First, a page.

Crafty goodness in progress includes purple striped Sockotta socks which will be taking off for Alaska to warm up some cold toes as soon as they are finished, and ribbed blue and white Simple Stripes. The blue socks were my campfire knitting last weekend. I'm going to teach one of my camping/biking friends to knit as soon as we both have a bit of time available. Then I won't be the only one passing the time with my pointy sticks. She's thinking Christmas scarves, which will be great fun.
Last weekend we camped again at the Wichita Wildlife Refuge. I went down Friday night, and Shana joined us Saturday morning. I took a bike, and had time to go for a ride before anyone else got to the campsite. Friday night was cold, but Saturday was perfect. We had a combination of hiking, biking, and fishing planned, but somehow on the way to get fishing licenses we got sidetracked and visited a couple of the local towns. Medicine Park was having an arts festival, so we drove over to take a look. The town is very cute, with a local cobblestone building style that is unique. Medicine Park was a spa in days gone by, and reportedly a hideout of Bonnie and Clyde. Wikipedia has a nice article about the town HERE . Also, here's a picture I saw at several different sites. This style of cottage is still very much in evidence there, many converted into rental cottages of B&B's.
The arts festival consisted of two prints and one pot - an exaggeration, but not by much. There was an iron worker whose wares one of our party had admired at other events, and took advantage of the occasion to buy a piece or two. There was a beer stand, where we each got a can of beer. The little park along the river said "no alcohol", so we sat down on the wall outside the park to enjoy the view and the beer. The local police came to shoo us along (not too nicely). By the time we walked back across the street to the beer stand where one was allowed to imbibe, another cruiser had come along to be sure no reinforcements would be needed to handle 4 women with 3 cans of 3.2% beer. The food stand was offering the odd selection of ribs and chop suey - and not very friendly at that. We drove down the road to Meers for a burger.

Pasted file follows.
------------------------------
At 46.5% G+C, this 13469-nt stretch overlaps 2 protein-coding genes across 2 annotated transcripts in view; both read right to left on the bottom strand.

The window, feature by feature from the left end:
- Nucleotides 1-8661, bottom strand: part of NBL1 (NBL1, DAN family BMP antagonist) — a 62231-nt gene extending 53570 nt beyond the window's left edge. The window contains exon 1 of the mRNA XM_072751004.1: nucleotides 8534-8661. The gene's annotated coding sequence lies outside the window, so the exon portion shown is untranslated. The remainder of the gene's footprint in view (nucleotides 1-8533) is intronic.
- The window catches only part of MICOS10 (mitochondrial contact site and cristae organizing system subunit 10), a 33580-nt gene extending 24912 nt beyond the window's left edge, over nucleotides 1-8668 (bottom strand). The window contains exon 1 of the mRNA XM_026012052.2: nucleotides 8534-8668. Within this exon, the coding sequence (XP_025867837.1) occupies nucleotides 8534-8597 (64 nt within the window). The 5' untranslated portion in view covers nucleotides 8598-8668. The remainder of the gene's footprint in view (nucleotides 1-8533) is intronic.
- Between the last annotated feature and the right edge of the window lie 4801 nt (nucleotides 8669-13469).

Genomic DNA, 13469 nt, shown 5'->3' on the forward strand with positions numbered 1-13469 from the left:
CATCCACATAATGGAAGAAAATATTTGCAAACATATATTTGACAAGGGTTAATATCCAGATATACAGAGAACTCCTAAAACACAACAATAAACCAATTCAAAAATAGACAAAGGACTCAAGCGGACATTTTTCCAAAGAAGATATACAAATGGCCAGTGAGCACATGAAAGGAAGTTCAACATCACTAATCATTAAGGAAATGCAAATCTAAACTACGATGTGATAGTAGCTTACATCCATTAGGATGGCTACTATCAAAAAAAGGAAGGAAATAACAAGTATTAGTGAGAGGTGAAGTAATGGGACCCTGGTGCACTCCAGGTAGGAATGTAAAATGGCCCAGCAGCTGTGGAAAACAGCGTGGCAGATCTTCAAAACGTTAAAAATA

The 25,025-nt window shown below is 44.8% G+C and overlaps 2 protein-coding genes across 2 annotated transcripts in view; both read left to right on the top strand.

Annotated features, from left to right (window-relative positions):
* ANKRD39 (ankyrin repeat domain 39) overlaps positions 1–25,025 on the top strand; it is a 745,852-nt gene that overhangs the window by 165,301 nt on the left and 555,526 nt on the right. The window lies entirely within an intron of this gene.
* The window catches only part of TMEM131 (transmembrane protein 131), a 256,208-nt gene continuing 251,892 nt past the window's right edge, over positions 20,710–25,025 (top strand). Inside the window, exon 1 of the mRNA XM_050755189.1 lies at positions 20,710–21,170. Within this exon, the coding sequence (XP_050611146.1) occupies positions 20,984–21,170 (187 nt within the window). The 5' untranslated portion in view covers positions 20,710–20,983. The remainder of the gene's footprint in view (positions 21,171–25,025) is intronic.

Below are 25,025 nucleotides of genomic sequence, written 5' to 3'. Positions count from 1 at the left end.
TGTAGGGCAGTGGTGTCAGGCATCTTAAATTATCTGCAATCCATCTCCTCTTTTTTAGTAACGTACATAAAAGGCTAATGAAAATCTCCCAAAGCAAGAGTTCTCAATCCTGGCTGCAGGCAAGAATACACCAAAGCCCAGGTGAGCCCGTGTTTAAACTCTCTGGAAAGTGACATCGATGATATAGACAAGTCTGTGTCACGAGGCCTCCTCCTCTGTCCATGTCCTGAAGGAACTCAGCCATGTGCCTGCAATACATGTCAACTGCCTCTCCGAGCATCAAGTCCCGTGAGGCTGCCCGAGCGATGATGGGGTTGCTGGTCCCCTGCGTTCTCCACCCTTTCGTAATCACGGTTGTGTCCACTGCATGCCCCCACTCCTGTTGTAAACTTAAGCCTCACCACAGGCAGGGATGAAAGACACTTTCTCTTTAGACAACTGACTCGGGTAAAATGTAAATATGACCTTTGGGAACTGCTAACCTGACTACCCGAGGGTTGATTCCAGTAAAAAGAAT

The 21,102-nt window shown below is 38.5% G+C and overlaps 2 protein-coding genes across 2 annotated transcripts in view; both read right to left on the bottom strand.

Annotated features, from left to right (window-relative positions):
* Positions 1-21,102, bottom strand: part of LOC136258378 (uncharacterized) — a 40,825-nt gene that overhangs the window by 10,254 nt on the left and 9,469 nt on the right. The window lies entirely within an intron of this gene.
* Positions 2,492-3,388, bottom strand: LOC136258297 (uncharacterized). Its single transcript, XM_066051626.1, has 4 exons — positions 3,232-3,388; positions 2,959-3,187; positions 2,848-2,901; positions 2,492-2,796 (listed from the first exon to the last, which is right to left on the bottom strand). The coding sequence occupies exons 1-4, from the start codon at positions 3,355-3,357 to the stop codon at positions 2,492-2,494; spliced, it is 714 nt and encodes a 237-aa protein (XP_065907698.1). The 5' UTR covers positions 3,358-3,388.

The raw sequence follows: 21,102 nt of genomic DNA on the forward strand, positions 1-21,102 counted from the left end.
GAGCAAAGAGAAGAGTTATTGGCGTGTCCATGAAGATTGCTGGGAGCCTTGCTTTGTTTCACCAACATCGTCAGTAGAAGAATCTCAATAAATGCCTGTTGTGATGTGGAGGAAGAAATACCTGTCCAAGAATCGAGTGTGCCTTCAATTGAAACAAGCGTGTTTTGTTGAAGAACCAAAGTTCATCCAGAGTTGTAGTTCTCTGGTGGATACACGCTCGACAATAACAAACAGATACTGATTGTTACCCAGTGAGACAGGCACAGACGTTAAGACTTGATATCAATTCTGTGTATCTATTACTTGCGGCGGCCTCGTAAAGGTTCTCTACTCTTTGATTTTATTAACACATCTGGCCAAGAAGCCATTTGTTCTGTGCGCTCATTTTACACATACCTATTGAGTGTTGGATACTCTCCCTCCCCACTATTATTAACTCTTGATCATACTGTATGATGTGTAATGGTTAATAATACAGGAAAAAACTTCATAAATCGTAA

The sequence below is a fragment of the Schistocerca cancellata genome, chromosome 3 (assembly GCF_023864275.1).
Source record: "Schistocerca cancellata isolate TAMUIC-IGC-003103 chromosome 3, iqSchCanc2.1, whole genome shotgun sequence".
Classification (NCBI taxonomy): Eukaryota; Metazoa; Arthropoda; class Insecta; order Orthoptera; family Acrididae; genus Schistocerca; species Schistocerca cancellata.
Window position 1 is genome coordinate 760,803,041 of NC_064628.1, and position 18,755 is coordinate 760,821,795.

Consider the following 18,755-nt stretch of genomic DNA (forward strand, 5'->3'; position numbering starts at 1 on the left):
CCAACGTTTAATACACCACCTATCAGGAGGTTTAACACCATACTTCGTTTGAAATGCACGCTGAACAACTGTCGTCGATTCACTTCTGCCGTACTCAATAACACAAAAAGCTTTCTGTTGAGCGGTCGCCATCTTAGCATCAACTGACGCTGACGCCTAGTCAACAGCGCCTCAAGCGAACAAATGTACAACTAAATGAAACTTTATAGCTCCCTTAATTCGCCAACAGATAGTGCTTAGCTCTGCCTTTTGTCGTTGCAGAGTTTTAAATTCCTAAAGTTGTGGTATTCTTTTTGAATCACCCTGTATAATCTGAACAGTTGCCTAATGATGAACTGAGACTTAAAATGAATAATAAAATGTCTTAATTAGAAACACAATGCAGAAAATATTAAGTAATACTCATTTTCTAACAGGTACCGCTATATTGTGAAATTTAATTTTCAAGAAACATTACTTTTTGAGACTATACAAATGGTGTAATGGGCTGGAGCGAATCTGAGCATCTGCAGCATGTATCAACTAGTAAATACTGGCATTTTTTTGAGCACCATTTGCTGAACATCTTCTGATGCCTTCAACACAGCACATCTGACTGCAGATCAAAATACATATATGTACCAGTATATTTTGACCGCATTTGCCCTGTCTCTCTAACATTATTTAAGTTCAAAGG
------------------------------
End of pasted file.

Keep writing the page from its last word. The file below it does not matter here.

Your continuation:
Meers, Oklahoma is the home of the Meers Store and Restaurant . They serve delicious longhorn burgers, home made pie, and also host the Meers Geological Observatory. The Meers fault is thought to be capable of producing a 7 point earthquake in the future, although the last movement was quite a long time ago. If you click on the link to the Meers Store and Restaurant you'll see a very nice article about the seismograph and the fault. Meers also provided us with an evenings entertainment in the form of saying MEEEEERS - sounds like a cat meow! Meers also host a bicycle tour called Tour De Meers in the spring - one I am unlikely to try because it is intensely hilly and would probably kill me dead. I dare not dwell on it for fear I'll be tempted...
We went back to the campsite to cook steaks and tell jokes. The campfire gathering broke up about 10:30 pm, which was not a moment too soon. It started to sprinkle, then it started to pour, and then it poured down rain all night and most of the next day. Some of us went into Cache for breakfast, others were put off by my description of our destination as "The Nasty Diner". It is, but the food was very good. It shares a building with a junk store that boggles the mind by its sheer lack of organization. You might find a loaf of bread or a fishing pole or a bucket of old golf balls just anywhere. We dawdled along in there, in no hurry to head back to camp because it's not so much fun to break camp in the mud and the rain. I still need to set my tent up in the driveway to wash the mud off.
Tomorrow is Blood Drive day at work - I'll find out whether my efforts have resulted in lowered cholesterol. Also haircut day for me - and not a moment too soon!
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